Though generally not mentioned in the same breath as other UK punk legends, Special Duties was a revered and essential part of punk rock in the eighties. The release of a brand new album proves they are still one vital and rousing part of a genre which will never let the world settle in its apathy.
The inspiration of bands such as Sex Pistols, Ramones, The Boys and The Adverts saw the formation of Special Duties in the October of ’77 by Steve Green (Aka Arrogant), Steve Norris (Aka Duty) and Nigel Baker. Keenly and increasingly followed the band made their full impact on ears and controversial reputation with their first single, Violent Society, which was uncaged in 1980 via Charnel House Records. This led to them signing with Rondelet Records, a pair of EPs following with increasing success. It was also the time that drummer Stuart Bray joined a line-up which had already seen guitarist Bart Povah on board at the start of the move. The label also released the band’s debut album, 77 in 82, it becoming one of those essential encounters of the time and since with the years only cementing that thought even as the band called it a day in 1983. Its reissue in 1995 as 77’ in 97 on Mark Brennan of The Business’s label Captain Oi! Records revelled in the band’s fame and lingering popularity and provided spark to major billing at the likes of Holidays in the Sun and the Fuck Reading Festival and shows in the US for the now reformed band.
Inciting stages ever since, Special Duties have now unleashed a collection of new tracks in the shape of 7 Days A Week, a roar of punk rock which whilst an echo of legendary times is a rousing wake up call for the now; a slab of punk rock proving the band as potent and important in the current punk scene as they have ever been.
With newest member in bassist Dave Sadler alongside vocalist Duty, guitarist Povah and drummer Bray, the quartet instantly stamp down their authority in presence and sound with album opener Time Bomb. A bait loaded bassline immediately incited eager attention, its lure soon joined by a citric melodic strand and ear grasping riffs and beats as Duty combatively hollers. Hungrily galvanic and as rich in classic hues as it is fresh irritability and character, the track is a glorious introduction to the release and the band to any newcomers.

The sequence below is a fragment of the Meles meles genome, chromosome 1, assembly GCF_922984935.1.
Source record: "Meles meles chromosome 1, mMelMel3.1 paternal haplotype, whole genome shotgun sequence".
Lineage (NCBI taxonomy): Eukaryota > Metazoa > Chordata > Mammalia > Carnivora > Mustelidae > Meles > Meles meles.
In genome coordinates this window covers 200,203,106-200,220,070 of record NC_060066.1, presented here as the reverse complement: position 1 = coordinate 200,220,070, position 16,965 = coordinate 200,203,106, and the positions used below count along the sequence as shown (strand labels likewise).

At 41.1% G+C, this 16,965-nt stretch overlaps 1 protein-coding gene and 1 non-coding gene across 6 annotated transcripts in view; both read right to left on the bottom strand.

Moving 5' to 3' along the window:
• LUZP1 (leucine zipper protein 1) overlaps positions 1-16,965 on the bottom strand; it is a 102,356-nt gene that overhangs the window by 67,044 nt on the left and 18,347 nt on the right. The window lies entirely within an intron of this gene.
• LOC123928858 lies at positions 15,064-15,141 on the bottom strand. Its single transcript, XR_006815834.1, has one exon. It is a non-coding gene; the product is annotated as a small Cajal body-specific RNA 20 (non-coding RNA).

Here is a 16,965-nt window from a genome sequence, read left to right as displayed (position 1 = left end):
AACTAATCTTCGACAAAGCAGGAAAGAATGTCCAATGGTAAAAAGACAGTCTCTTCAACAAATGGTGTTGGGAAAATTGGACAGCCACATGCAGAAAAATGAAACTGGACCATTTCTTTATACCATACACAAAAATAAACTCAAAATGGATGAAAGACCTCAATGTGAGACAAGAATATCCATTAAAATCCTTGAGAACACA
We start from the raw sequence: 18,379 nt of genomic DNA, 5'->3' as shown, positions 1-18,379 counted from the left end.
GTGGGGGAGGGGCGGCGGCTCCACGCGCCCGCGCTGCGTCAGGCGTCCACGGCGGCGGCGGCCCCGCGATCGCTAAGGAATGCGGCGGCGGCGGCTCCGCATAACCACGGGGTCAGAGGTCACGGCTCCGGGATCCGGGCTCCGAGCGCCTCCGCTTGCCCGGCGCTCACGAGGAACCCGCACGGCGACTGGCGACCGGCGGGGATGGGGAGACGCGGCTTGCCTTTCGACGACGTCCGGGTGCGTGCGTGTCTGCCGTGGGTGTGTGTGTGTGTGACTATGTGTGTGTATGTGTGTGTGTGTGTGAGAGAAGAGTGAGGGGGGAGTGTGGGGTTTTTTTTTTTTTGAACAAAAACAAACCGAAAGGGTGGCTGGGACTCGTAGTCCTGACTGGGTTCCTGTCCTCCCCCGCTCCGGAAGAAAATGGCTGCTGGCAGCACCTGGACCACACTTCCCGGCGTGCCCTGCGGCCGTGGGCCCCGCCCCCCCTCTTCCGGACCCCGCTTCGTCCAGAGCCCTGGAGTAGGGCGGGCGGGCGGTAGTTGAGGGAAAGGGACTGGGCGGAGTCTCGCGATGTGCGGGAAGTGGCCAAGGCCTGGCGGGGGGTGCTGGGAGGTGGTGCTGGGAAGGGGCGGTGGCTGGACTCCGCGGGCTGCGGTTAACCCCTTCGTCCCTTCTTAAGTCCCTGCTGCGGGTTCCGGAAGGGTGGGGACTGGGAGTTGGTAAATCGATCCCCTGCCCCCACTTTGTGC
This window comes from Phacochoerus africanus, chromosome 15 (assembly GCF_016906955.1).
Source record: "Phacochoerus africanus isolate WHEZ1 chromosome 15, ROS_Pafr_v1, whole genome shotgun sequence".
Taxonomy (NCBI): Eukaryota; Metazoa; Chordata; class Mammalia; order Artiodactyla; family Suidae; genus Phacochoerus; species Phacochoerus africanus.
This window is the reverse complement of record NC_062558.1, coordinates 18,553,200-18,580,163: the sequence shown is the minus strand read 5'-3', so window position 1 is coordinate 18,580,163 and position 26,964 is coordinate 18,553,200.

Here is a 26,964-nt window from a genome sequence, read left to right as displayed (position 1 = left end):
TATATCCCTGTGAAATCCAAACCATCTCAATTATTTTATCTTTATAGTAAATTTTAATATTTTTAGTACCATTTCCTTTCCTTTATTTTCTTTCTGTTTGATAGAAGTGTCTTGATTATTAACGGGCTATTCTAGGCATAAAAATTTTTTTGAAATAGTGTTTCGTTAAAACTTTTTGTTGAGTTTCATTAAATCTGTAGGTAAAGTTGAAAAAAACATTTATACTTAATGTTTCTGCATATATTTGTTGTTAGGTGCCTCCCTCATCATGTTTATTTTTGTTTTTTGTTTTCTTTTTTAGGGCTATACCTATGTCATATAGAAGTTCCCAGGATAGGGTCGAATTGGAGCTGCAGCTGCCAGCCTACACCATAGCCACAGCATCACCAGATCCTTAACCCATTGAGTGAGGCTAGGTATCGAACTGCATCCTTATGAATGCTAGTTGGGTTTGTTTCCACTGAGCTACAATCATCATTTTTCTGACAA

The following Out of Control also makes a deceitfully controlled but hungry start which soon breeds a rapacious surge of nagging riffs amidst rhythmic incitement. It is a prowling menace of a track and again quickly addictive as too proved its successor Billy Jones. With a Clash hued tempting to its rousing enticement, there was no escaping eager involvement in throat and flying limbs though that pretty much applies to every moment within the release as instantly proven by its title track and Do It Today. The first entices with a slim but captivating melodic lure, its breath thoughtful and the seed to a similarly spun passage of folk punk nurtured tempting. All these enticements lead to another chorus no punk could hold back from uniting in, a roar only empowered by the melodic enterprise between the eruptions while the second, riding a rhythmic manipulation which just fed off personal lust and a similarly knowing bass growl, easily recruited its own inhibition lost collaboration.
Our appetite to get involved never wavered as the likes of the healthily raucous Rebel, the bitterly resentful Lies and Punks & Bootboys with its non-compliant challenge hit the spot, the last especially greedy in its incitement. They are also tracks which, in a time when we are aroused and blessed with attitude and spirit motivating exploits from old school punk stirred bands such as Dirt Box Disco, 4 Past Midnight, Hung Like Hanratty and Spunk Volcano & the Eruptions, prove Special Duties are still richly inspirational, a thought only cemented by tracks such as the rabid early Damned like Fight Back and Johnny with its nostalgic classic punk coloured tale, references and temptation.
In nothing but unavoidable triggers, Mary Whitehouse proved itself another lustful pleasure, commanding vocal chords and contemplation with the prowess of a puppeteer with Brings It All Back and Radio quickly confirming our declaration of non-stop fulfilment with their respective feral sing-a-long and memory evoking celebration.
With Stand Up stomping through ears in unapologetic old school bred truculence to bring it all to a mighty close, 7 Days a Week was manna to these old school punk sparked ears and one we suggest will ignite all punk rock appetites whether found in ’77, over subsequent decades or are fresh to the glories of the now.
7 Days a Week is out now digitally or on red or clear vinyl and CD via Violated Records @ http://www.violatedrecords.com/products/713771-special-duties-7-days-a-week
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Pete RingMaster 11/11/2021
Copyright RingMaster Review
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